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Lost in Translation in the Fashion Jungle

November 14, 2013

The Many Perspectives of Fashion

When I lived in Dallas, Texas, I worked for a fashion show producer for four years. I started as a humble dresser in the tents with the chaos of model changes and clueless dressers. I worked my way up to become the runner, managing the models in the tents, making sure the dressers got the models into their looks to make their cues in the lineup on time. A year after that, I became the first assistant to the event producer, casting models, conceptualizing the show, and managing the logistics of the “script” for how the run of show would take place, both in front of stage and back stage. With so many moving parts mistakes happen and obstacles arise happen.

I distinctly remember a fashion show with Barney’s where a stylist completely destroyed the order of the models for the presentation. What has to be kept in mind is that some models looks take less time to get into their garments than others, and just because a model is ready before another one does not mean that she walks the runway in that order. The models were out of order, and chaos ensued backstage. The lack of control is torrential and can dramatically and negatively affect the presentation on the image of who is being presented.

I also worked as a textile designer for a womenswear company and the buyer from Dillard’s always was a nightmare, because of the lack of communication between the design team and her. I also strongly believed that the unprofessional presentation was the reason for why time and energy was wasted on a constant basis to redo, redesign, recolor, etc. to please the buyer.

If a fashion presentation tool existed for complete transparency in those situations so that ALL involved would know what pieces are moving and where they are moving, designers would have a completely interactive, professional presentation for their buyers in the hopes that they might buy more. A scenario where everyone wins.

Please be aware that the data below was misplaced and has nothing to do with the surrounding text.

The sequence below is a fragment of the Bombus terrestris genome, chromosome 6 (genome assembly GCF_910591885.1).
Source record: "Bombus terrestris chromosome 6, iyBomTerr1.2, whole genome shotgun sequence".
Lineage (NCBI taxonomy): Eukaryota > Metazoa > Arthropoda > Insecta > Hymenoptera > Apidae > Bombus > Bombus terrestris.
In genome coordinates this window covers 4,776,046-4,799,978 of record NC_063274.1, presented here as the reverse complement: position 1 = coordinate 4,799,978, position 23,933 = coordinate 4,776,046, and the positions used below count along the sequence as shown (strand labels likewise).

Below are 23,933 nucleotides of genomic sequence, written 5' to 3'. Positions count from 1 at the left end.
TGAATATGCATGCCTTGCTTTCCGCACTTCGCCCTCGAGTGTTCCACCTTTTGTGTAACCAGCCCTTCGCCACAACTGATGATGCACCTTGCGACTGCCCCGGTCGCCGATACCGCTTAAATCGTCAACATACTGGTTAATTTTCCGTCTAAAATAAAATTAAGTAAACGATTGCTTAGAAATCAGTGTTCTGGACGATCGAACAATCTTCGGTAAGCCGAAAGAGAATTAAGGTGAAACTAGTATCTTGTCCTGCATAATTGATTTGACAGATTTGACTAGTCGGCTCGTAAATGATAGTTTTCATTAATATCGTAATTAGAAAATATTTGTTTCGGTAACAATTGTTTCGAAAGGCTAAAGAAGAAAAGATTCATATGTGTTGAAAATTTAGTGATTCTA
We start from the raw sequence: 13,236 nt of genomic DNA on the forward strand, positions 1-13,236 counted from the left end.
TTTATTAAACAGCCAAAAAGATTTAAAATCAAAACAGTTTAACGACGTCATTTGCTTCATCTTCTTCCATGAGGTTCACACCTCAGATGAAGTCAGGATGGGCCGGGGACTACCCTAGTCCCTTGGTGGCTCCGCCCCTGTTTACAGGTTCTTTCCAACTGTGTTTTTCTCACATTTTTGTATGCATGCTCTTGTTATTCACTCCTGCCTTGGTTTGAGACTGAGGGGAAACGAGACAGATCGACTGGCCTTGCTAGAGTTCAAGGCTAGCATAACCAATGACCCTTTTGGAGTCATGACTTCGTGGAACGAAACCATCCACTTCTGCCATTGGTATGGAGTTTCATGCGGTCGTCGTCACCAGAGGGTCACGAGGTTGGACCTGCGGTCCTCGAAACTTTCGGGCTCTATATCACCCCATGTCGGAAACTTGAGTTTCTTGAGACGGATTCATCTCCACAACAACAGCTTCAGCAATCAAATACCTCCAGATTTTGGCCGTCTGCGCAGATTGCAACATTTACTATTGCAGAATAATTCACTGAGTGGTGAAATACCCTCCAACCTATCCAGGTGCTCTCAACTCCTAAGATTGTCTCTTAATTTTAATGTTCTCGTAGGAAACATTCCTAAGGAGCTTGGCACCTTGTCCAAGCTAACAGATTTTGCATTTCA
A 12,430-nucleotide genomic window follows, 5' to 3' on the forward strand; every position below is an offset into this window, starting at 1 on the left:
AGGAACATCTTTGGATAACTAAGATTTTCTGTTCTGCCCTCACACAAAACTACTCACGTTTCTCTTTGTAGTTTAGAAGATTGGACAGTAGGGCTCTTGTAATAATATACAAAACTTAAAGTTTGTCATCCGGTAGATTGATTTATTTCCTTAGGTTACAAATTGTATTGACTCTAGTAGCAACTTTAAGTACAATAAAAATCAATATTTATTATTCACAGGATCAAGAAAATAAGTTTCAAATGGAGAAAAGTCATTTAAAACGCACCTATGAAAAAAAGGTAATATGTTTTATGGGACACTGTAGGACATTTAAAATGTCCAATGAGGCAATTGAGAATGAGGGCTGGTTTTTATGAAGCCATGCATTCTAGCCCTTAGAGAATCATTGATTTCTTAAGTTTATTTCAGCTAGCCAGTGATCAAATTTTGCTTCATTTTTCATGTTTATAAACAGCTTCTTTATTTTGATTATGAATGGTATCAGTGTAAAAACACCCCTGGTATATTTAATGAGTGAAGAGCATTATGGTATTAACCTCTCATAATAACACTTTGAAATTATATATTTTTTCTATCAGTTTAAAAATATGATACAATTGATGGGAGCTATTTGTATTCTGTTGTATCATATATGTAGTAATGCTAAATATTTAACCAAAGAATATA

Initial Prototyping

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I identified four users: the designer and buyer (the focused symbiotic relationship), and the photographer and event producer (the supporting roles in capturing and relaying the information from the designer to the buyer). In this version of the prototype I drew out quickly what each user’s main interface would be. I thought through what each of their essential needs would be and the mental model of each in the context of not only producing a show, but designing the collection, and photographing it. And of course, how the buyer would interact with all of this pre-show preparation.

 

 

In this prototype, I realized how ambitious this project was going to be. With so many users and too many features, the purest form of the interaction became lost in translation. Per the recommendation of the professor, he suggested I create a “line of visibility” graph to really understand the backstage interactions and the customer (the buyer’s) needs. This graph was also aimed to help me understand at what times interactions were taking place with both sides to understand what needed to happen at specific times.

 

Timeline of Visibility

 

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In this draft of my “line of visibility”, I decided to also include time as a factor in such a complicated system. With this graph, I was able to really hone in on the purest need of each user, and how involved their interaction was in the deliverance of the garment information to the buyer.

 

This became the foundation for everything you see from this point on.

 

 

Paper Prototype

I spent time developing a mid-fidelity visual of the digital tool in Adobe Illustrator. Creating these and then printing them afforded me the ability to write all over them identify missing pieces. I would simulate with the printouts as each individual user and ask myself questions such as, “After I’ve done this action, how has this affected the system as a whole?”, “Do I want to see this button?”, “Does this action feel natural?”, and “Is the visual representation of this prototype superseding the interactions, or supporting them?”

From these printouts, and a critical analysis of the second prototype, I created an interactive third prototype to demonstrate the functions and features of the program. It is a boiled down and pure representation of the tool, and I think it shows just enough of
functioning features to accomplish all users goals whilst accommodating their needs.

 

Click the pic and check out the video o the final product!

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Johnathan Hayden engages Interaction Design approaches that facilitate a balanced design process of market needs and wants..